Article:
DURBAN SCOOPS R5M SMARTER CITY GRANT
By: Gift Nyamapfene
Durban won a R5m International Business Machines (IBM) Smarter City Challenge grant Tuesday.
IBM’s three-year-old Smarter City initiative seeks to address issues ranging from clean water, healthy food, revenue generation, job development, efficient transportation, and public safety.
Under the grant programme, teams of IBM’s experts will engage select cities and regions worldwide to provide free consulting expertise on these issues.
Municipal spokesperson, Thabo Mofokeng said that eThekwini Municipality would utilize the grant on studies for boosting economic development.
Durban is one of three African Cities among Nigeria’s Abuja and Kenya’s Mombasa to receive the smarter city grant and one of only 16 cities around the world to qualify and receive the highly prized three-week engagement.
Mayor James Nxumalo said, “The eThekwini Municipality is looking forward to working with the team of executives from IBM, exploring ways to improve the city’s skills base and increase economic opportunities in the city.”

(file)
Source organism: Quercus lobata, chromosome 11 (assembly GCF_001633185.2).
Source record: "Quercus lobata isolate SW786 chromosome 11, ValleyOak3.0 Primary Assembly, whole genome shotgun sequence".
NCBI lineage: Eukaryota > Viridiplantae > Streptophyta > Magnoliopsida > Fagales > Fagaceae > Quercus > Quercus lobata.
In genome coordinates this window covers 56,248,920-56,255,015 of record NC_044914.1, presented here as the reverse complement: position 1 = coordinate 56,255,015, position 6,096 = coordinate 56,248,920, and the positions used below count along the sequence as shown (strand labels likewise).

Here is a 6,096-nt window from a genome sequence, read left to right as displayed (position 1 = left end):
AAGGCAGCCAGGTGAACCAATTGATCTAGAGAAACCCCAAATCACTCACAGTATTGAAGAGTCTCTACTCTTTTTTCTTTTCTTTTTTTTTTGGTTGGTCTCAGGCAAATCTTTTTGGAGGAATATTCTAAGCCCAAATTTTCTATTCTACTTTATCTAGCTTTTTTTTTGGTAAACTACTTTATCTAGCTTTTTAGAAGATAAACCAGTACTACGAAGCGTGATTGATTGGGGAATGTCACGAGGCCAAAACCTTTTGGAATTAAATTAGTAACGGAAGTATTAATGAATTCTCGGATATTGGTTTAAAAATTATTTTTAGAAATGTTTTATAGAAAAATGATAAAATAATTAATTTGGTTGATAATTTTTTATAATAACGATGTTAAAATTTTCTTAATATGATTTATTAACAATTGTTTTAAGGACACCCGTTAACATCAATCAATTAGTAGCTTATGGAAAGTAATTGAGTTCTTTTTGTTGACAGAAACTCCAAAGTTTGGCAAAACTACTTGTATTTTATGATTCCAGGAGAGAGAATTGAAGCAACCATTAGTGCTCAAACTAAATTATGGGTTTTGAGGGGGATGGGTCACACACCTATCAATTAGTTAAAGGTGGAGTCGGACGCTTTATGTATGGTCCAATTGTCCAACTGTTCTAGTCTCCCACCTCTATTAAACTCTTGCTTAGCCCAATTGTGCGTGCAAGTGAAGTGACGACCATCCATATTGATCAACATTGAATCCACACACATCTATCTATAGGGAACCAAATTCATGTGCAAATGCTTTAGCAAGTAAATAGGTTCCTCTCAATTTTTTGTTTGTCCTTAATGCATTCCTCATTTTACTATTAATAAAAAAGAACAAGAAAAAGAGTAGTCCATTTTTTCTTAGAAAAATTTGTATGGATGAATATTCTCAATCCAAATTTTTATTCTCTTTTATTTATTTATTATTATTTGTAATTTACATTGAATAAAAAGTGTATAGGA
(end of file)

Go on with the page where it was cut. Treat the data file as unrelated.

IBM teams will invest months studying ways of boosting economic development in eThekwini municipality this year. Afterwards, they will spend three weeks on the ground in the city gathering and analyzing all relevant data, while meeting in person with members of the government, citizens, business, and non-profit communities.
In doing so, they will gather diverse perspectives about the causes and potential solutions to the challenge at hand. At the conclusion of these studies, IBM will present comprehensive recommendations for economic development and job creation plan for the city. A more detailed roadmap and written plan for implementation will then be tabled weeks later.
Experts will also share lessons learnt in other cities that have successfully packaged developmental programmes and projects in achieving the smarter city status.
Jennifer Crozier, IBM’s vice president of Global Citizenship Initiatives said, “By collaborating with our experts, local governments will be receiving valuable counsel that could very well influence the success of issues that are foremost on the local agenda. We hope to be a useful resource to the winning cities and regions and be a catalyst for progress.”